Tuesday, March 3, 2009

Green Your Library

Eco-Libris and the Fringe Environment Issue go together like recycling and paper.  

Ever feel guilty about all the dead-trees lying around your house?  You can assuage your conscience at Eco-Libris, by planting a tree for every book you read at the bargain-basement price of $5 for 5 trees.  Eco-Libris has also been active in pushing publishers toward environmentally sustainable practices.

I had the opportunity to put a few questions to the CEO of Eco-Libris, Raz Godelnik about environmental writing, the Kindle, and how Eco-Libris actually works:

What prompted the founding of Eco-Libris? And why address your environmental concerns toward books and not, say, dishwashers?

For me it all started when I learned more about the environmental impacts of paper while doing some research for articles I wrote for an Israeli newspaper. I realized that it might take a while to get to the point where eco-friendly alternatives will replace virgin paper. Then, I talked with some friends about the idea of giving people the opportunity to balance out their paper consumption by planting trees and received good feedback about the idea.

The decision to focus on books was made after learning that only less than 10% of the paper used for printing books is made of recycled paper and because most books don’t have yet an online eco-friendly alternative, like magazines and newspapers. 

So, if you want a book, you usually find yourself purchasing the paper-made version. You also can’t tell people to stop reading books, because books are such a wonderful thing and an important part of our culture and education, so it seemed to me only natural to offer book lovers a new alternative to make their reading greener - planting trees for the books they read. I also love books - my mother is a librarian and I grew up in a house full of books - so it made me very happy to get myself occupied with a venture that is focused on books!

Btw - I read that using dishwashers can be in some cases more eco-friendly than hand washing.

Are there a few publishing companies that are doing an exceptional job of being environmentally conscious?

There are some big publishers that are ahead of the rest with greener practices, such as Random House, which set up a goal of increasing the use of recycled paper it uses to at least 30% by 2010 (from under 3% at in 2006), or Scholastic, the world's largest publisher and distributor of children's books, which announced last year on a new green policy will increase its publication paper purchase of FSC-certified paper to 30% and its use of recycled paper to 25%, of which 75% will be post-consumer waste.

Photo of Raz Godelnik, CEO of Eco-Libris

I would like to mention especially two publishers:

One is another one of the big publishers - Simon & Schuster. On the general level, it will also increase of the use of recycled fiber from its 10% in 2007 to a 25% by 2012 for books printed and bound in the U.S. Also, their Children's Publishing Imprint created last fall a new green series of books for children - "Little Green Books". This is the first eco-friendly line of children’s novelty and storybooks, aimed at parents and children looking to learn more about the environment.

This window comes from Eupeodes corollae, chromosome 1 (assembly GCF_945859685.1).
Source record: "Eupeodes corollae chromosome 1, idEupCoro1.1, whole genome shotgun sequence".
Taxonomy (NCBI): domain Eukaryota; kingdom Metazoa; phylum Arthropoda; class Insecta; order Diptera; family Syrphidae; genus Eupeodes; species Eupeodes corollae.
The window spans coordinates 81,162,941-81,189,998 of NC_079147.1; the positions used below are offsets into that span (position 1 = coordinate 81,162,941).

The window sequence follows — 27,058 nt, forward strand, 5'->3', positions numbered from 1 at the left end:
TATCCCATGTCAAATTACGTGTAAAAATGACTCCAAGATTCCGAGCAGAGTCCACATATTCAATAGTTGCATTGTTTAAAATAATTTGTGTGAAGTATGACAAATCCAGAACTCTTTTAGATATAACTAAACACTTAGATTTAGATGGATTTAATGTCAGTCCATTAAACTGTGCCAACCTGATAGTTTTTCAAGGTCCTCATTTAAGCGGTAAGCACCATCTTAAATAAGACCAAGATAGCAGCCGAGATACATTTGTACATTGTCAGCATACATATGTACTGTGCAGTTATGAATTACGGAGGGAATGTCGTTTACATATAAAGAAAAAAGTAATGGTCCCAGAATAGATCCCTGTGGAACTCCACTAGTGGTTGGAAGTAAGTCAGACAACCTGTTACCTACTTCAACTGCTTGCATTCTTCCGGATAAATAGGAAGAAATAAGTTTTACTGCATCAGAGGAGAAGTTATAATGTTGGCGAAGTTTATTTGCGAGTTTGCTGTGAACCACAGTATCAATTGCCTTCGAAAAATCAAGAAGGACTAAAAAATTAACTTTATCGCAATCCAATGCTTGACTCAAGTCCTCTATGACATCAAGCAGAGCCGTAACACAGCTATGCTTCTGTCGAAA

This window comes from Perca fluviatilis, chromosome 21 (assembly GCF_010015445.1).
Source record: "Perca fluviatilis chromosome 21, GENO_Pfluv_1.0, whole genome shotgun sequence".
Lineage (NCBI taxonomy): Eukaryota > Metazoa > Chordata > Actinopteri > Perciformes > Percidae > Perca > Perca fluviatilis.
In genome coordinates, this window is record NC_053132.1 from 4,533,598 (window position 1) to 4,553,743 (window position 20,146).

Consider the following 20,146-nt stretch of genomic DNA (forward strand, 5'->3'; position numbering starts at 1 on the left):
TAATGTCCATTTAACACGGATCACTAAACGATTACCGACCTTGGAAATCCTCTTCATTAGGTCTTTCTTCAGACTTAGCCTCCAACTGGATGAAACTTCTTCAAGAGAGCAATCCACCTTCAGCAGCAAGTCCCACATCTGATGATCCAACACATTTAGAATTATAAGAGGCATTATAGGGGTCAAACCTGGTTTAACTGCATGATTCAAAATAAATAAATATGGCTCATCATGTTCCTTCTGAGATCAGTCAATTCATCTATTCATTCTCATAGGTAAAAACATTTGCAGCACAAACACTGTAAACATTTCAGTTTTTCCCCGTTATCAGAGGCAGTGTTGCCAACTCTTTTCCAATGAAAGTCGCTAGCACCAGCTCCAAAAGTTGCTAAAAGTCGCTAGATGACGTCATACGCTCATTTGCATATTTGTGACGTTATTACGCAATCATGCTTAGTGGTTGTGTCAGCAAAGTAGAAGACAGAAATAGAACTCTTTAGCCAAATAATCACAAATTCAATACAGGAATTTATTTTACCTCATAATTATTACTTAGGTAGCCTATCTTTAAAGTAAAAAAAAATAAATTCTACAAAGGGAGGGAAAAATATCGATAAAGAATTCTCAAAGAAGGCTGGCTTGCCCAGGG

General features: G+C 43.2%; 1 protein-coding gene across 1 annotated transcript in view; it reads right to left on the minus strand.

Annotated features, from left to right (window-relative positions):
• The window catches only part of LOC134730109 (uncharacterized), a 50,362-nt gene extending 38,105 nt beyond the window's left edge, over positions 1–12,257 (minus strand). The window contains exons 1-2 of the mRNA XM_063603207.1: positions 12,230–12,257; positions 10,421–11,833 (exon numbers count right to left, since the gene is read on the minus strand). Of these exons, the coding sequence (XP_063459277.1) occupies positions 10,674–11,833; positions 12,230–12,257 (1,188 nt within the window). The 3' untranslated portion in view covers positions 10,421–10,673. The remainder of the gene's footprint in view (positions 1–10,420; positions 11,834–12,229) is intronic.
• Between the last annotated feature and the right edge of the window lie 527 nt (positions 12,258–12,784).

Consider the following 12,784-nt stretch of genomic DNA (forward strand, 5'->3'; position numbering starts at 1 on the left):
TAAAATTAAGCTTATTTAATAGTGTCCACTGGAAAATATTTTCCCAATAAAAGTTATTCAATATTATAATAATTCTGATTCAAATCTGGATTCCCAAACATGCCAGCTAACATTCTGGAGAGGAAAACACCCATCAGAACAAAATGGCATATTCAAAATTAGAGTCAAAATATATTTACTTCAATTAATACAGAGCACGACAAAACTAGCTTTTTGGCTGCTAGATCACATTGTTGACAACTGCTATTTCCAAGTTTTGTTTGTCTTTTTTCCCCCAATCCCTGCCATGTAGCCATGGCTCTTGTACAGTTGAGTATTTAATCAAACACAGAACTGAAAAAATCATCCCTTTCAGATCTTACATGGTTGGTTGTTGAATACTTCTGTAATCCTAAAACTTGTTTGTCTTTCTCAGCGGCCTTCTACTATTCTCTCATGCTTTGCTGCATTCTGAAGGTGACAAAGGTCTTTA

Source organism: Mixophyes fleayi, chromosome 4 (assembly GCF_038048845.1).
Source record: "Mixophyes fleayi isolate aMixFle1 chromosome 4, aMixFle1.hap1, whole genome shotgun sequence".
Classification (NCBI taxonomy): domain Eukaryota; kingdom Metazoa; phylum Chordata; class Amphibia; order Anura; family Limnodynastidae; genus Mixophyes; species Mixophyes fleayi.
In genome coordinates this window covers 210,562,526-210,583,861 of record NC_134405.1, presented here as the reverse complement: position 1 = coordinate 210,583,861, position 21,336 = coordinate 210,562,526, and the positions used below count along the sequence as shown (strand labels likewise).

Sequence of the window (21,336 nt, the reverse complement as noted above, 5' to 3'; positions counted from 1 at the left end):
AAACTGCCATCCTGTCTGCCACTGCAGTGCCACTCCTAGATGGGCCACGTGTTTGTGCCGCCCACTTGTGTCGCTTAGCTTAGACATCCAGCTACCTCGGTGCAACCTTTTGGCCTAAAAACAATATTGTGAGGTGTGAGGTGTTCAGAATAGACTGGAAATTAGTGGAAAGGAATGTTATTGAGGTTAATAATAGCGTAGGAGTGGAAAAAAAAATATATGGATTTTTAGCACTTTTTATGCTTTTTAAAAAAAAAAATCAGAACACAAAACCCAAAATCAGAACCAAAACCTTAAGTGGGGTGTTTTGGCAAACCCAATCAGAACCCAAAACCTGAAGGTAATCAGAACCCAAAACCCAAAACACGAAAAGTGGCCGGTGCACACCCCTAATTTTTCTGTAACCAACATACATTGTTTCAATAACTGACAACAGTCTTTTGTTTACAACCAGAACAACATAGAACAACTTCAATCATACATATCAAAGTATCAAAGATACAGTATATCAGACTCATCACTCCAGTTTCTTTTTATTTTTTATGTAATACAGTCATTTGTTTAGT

Each book in this series is devoted to educating children about the benefits of being green, and all the Little Green Books are made out of recycled materials. This is a great educational effort of S&S that is aimed at both kids and their parents and we're actually very proud to collaborate with them in their educational efforts - we co-sponsored an educational contest with them celebrating the new series and you can also find our tips how to save in paper on the Little Green website (PDF).

The second publisher I would like to mention is a smaller one that sets up a unique example of how a green publisher is capable of shining even in days of trouble economy. I'm referring to Chelsea Green Publishing, which is one of my favorite publishers, not only because of their great green books, but also because they walk the talk and exercise many green practices, including "printing 95 percent of our books on recycled paper with a minimum 30 percent post-consumer waste and aiming for 100 percent whenever possible." 

Are small publishers and publishers of literary journals behind the curve on using recycled material, or ahead of it?

It depends. Some like Chelsea Green Publishing and Island Press are at the front. Others are lagging behind. Being small has its own advantages (more flexibility, it's easier to make changes) and disadvantages (more difficult to negotiate better prices because of smaller volumes) for a publisher, and I believe it has a lot to do with the people who lead the publishing and their values. All in all, today when the premium for using recycled paper is much smaller (in some cases there's no premium at all), it's easier for small publishers to do this move and shift into using recycled paper.

Why did you decide to make Eco-Libris a for-profit venture?

We did a lot of thinking before we decided to start operating as a for-profit. We chose the for-profit model because we got to the conclusion that this model is the most effective one to accomplish our goals.

I think that nowadays it’s more understandable that there is no contradiction between doing good and doing well, or as one of our partners once said "profits and the environment are not at odds—only greed and the environment conflict each other." Microfinance is a great example of how you can combine a business approach with social goals and do it very successfully. We aim to follow this model and, as a green business, to be committed to both making reading more sustainable and to the triple bottom line: environmental, social and financial.